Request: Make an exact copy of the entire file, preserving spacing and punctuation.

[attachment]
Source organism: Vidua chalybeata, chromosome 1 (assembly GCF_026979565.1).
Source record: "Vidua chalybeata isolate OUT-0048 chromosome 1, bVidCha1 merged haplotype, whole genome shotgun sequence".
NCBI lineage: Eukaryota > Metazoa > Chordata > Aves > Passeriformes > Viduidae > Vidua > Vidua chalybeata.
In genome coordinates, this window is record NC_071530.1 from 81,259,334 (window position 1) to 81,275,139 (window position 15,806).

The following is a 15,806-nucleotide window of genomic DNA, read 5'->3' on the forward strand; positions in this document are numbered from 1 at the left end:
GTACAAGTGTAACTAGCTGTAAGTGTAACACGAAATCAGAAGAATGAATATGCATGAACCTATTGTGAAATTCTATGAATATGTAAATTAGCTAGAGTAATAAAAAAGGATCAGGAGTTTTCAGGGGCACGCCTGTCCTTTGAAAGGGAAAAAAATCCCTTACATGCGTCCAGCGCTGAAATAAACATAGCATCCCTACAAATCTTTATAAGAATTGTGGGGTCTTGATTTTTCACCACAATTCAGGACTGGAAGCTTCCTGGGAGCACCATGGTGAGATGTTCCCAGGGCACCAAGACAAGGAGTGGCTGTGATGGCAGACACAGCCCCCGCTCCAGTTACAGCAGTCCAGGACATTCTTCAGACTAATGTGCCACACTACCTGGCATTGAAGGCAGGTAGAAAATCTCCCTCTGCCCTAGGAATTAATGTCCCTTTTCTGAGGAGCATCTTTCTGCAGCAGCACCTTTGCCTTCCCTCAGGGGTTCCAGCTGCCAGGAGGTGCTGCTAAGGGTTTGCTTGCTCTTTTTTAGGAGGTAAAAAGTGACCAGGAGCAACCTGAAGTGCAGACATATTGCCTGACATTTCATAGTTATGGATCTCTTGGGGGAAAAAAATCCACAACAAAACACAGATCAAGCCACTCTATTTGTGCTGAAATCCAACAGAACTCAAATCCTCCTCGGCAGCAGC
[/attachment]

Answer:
Source organism: Vidua chalybeata, chromosome 1 (assembly GCF_026979565.1).
Source record: "Vidua chalybeata isolate OUT-0048 chromosome 1, bVidCha1 merged haplotype, whole genome shotgun sequence".
NCBI lineage: Eukaryota > Metazoa > Chordata > Aves > Passeriformes > Viduidae > Vidua > Vidua chalybeata.
In genome coordinates, this window is record NC_071530.1 from 81,259,334 (window position 1) to 81,275,139 (window position 15,806).

The following is a 15,806-nucleotide window of genomic DNA, read 5'->3' on the forward strand; positions in this document are numbered from 1 at the left end:
GTACAAGTGTAACTAGCTGTAAGTGTAACACGAAATCAGAAGAATGAATATGCATGAACCTATTGTGAAATTCTATGAATATGTAAATTAGCTAGAGTAATAAAAAAGGATCAGGAGTTTTCAGGGGCACGCCTGTCCTTTGAAAGGGAAAAAAATCCCTTACATGCGTCCAGCGCTGAAATAAACATAGCATCCCTACAAATCTTTATAAGAATTGTGGGGTCTTGATTTTTCACCACAATTCAGGACTGGAAGCTTCCTGGGAGCACCATGGTGAGATGTTCCCAGGGCACCAAGACAAGGAGTGGCTGTGATGGCAGACACAGCCCCCGCTCCAGTTACAGCAGTCCAGGACATTCTTCAGACTAATGTGCCACACTACCTGGCATTGAAGGCAGGTAGAAAATCTCCCTCTGCCCTAGGAATTAATGTCCCTTTTCTGAGGAGCATCTTTCTGCAGCAGCACCTTTGCCTTCCCTCAGGGGTTCCAGCTGCCAGGAGGTGCTGCTAAGGGTTTGCTTGCTCTTTTTTAGGAGGTAAAAAGTGACCAGGAGCAACCTGAAGTGCAGACATATTGCCTGACATTTCATAGTTATGGATCTCTTGGGGGAAAAAAATCCACAACAAAACACAGATCAAGCCACTCTATTTGTGCTGAAATCCAACAGAACTCAAATCCTCCTCGGCAGCAGC